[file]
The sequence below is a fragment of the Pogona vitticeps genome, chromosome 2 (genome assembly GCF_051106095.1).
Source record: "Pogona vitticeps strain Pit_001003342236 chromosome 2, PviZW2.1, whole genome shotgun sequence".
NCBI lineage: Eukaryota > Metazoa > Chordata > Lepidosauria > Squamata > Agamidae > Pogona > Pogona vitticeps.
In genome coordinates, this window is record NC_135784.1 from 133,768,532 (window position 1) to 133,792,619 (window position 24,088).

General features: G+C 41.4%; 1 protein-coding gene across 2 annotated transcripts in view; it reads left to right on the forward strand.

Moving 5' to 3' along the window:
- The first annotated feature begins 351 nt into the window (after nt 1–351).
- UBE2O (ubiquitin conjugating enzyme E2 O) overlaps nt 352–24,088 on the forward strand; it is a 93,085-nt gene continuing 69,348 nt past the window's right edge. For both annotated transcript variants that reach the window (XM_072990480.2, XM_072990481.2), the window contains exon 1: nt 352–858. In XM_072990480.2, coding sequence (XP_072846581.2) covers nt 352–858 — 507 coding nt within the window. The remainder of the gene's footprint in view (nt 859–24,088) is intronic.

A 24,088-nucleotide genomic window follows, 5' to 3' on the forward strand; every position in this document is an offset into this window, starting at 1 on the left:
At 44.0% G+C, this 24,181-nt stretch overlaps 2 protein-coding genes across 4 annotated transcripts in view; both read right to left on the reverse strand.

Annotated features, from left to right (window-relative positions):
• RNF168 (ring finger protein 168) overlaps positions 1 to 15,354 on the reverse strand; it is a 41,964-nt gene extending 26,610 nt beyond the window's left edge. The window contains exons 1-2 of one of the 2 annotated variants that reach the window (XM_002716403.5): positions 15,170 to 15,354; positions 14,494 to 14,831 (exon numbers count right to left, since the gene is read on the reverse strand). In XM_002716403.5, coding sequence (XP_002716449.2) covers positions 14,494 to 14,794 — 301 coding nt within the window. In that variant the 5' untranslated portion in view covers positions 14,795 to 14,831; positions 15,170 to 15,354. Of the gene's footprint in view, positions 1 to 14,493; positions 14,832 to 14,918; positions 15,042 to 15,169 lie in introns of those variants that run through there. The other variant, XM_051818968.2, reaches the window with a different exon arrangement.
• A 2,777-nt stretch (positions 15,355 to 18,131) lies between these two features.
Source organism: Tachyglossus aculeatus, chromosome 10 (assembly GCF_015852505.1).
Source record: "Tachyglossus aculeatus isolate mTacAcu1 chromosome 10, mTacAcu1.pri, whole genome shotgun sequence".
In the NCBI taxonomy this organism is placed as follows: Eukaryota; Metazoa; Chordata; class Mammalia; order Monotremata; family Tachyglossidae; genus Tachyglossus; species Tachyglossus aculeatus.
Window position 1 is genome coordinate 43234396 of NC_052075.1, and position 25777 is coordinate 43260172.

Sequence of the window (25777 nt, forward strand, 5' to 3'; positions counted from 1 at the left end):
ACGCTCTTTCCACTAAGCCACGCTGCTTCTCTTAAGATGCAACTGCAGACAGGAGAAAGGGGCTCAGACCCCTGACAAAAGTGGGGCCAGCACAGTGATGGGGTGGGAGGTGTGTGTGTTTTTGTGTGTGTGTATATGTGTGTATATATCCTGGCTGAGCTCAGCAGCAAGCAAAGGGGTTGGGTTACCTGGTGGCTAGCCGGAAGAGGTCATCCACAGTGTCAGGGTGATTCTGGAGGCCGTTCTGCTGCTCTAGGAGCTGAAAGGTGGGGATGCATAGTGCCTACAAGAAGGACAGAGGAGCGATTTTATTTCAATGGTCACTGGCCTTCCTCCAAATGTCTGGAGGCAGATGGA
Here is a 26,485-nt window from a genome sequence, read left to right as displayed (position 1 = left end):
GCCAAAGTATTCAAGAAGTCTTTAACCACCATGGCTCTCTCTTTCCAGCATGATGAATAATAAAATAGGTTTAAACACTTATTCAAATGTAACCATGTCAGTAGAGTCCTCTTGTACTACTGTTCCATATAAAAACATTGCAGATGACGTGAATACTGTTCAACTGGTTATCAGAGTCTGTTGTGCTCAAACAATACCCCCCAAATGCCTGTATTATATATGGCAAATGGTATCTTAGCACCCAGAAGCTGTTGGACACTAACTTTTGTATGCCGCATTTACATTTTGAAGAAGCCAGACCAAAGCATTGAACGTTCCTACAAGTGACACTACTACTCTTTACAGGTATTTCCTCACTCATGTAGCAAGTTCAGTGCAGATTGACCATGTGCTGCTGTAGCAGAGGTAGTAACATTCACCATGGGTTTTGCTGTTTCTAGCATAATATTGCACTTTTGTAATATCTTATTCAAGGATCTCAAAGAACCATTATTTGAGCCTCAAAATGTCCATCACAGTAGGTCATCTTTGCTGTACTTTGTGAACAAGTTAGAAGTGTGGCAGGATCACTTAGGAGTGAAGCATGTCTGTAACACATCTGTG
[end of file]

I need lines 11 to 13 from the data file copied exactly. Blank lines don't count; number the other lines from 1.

Annotated features, from left to right (window-relative positions):
• RNF168 (ring finger protein 168) overlaps positions 1 to 15,354 on the reverse strand; it is a 41,964-nt gene extending 26,610 nt beyond the window's left edge. The window contains exons 1-2 of one of the 2 annotated variants that reach the window (XM_002716403.5): positions 15,170 to 15,354; positions 14,494 to 14,831 (exon numbers count right to left, since the gene is read on the reverse strand). In XM_002716403.5, coding sequence (XP_002716449.2) covers positions 14,494 to 14,794 — 301 coding nt within the window. In that variant the 5' untranslated portion in view covers positions 14,795 to 14,831; positions 15,170 to 15,354. Of the gene's footprint in view, positions 1 to 14,493; positions 14,832 to 14,918; positions 15,042 to 15,169 lie in introns of those variants that run through there. The other variant, XM_051818968.2, reaches the window with a different exon arrangement.
• A 2,777-nt stretch (positions 15,355 to 18,131) lies between these two features.